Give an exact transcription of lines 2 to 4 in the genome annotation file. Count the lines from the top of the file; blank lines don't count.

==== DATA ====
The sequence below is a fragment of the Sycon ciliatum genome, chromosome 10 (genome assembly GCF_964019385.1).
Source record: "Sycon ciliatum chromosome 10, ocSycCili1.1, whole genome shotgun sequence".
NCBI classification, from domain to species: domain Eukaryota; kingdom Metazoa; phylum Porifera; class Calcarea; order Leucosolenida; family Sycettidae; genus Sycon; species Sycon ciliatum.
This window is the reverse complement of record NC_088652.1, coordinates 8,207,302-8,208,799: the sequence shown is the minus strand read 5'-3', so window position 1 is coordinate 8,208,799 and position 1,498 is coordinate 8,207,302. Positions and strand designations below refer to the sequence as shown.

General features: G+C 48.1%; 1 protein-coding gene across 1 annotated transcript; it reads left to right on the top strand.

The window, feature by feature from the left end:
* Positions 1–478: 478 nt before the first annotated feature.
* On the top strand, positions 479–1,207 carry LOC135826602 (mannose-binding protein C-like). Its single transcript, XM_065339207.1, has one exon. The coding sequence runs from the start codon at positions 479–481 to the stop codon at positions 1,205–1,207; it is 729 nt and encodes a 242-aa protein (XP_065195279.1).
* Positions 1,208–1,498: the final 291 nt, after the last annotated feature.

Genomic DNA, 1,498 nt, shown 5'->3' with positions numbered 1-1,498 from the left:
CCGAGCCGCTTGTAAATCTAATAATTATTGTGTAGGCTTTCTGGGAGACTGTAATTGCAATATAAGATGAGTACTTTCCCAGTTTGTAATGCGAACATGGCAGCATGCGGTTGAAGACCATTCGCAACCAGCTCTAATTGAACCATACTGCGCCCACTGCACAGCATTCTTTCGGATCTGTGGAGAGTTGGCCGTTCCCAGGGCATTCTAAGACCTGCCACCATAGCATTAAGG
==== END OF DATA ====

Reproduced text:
Source record: "Sycon ciliatum chromosome 10, ocSycCili1.1, whole genome shotgun sequence".
NCBI classification, from domain to species: domain Eukaryota; kingdom Metazoa; phylum Porifera; class Calcarea; order Leucosolenida; family Sycettidae; genus Sycon; species Sycon ciliatum.
This window is the reverse complement of record NC_088652.1, coordinates 8,207,302-8,208,799: the sequence shown is the minus strand read 5'-3', so window position 1 is coordinate 8,208,799 and position 1,498 is coordinate 8,207,302. Positions and strand designations below refer to the sequence as shown.